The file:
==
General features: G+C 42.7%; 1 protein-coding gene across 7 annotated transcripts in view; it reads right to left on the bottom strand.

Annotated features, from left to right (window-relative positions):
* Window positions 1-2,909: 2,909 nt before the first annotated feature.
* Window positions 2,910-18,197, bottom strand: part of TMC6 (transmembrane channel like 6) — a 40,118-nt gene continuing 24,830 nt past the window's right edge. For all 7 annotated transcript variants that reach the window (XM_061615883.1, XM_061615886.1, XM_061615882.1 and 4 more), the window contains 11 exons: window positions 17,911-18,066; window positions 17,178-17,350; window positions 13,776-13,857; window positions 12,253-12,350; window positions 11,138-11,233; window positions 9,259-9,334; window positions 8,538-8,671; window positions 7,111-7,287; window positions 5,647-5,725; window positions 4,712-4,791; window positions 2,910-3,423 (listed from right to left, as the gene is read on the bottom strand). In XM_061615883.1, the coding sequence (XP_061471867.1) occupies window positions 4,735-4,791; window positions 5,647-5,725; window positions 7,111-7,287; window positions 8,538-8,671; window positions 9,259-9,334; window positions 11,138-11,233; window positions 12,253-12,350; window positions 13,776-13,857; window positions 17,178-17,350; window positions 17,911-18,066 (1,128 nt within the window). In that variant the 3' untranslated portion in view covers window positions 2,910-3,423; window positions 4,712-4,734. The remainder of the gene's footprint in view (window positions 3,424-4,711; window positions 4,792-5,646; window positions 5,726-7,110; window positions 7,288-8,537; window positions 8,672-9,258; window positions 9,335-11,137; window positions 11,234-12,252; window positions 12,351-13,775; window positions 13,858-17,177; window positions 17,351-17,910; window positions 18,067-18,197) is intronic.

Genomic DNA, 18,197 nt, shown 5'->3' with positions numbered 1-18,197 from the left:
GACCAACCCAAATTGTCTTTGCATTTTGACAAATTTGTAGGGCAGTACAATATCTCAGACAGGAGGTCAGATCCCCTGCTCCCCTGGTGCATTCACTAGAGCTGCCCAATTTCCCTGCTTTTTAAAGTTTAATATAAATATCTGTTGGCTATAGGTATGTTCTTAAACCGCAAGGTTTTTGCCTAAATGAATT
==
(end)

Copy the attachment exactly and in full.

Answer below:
General features: G+C 42.7%; 1 protein-coding gene across 7 annotated transcripts in view; it reads right to left on the bottom strand.

Annotated features, from left to right (window-relative positions):
* Window positions 1-2,909: 2,909 nt before the first annotated feature.
* Window positions 2,910-18,197, bottom strand: part of TMC6 (transmembrane channel like 6) — a 40,118-nt gene continuing 24,830 nt past the window's right edge. For all 7 annotated transcript variants that reach the window (XM_061615883.1, XM_061615886.1, XM_061615882.1 and 4 more), the window contains 11 exons: window positions 17,911-18,066; window positions 17,178-17,350; window positions 13,776-13,857; window positions 12,253-12,350; window positions 11,138-11,233; window positions 9,259-9,334; window positions 8,538-8,671; window positions 7,111-7,287; window positions 5,647-5,725; window positions 4,712-4,791; window positions 2,910-3,423 (listed from right to left, as the gene is read on the bottom strand). In XM_061615883.1, the coding sequence (XP_061471867.1) occupies window positions 4,735-4,791; window positions 5,647-5,725; window positions 7,111-7,287; window positions 8,538-8,671; window positions 9,259-9,334; window positions 11,138-11,233; window positions 12,253-12,350; window positions 13,776-13,857; window positions 17,178-17,350; window positions 17,911-18,066 (1,128 nt within the window). In that variant the 3' untranslated portion in view covers window positions 2,910-3,423; window positions 4,712-4,734. The remainder of the gene's footprint in view (window positions 3,424-4,711; window positions 4,792-5,646; window positions 5,726-7,110; window positions 7,288-8,537; window positions 8,672-9,258; window positions 9,335-11,137; window positions 11,234-12,252; window positions 12,351-13,775; window positions 13,858-17,177; window positions 17,351-17,910; window positions 18,067-18,197) is intronic.

Genomic DNA, 18,197 nt, shown 5'->3' with positions numbered 1-18,197 from the left:
GACCAACCCAAATTGTCTTTGCATTTTGACAAATTTGTAGGGCAGTACAATATCTCAGACAGGAGGTCAGATCCCCTGCTCCCCTGGTGCATTCACTAGAGCTGCCCAATTTCCCTGCTTTTTAAAGTTTAATATAAATATCTGTTGGCTATAGGTATGTTCTTAAACCGCAAGGTTTTTGCCTAAATGAATT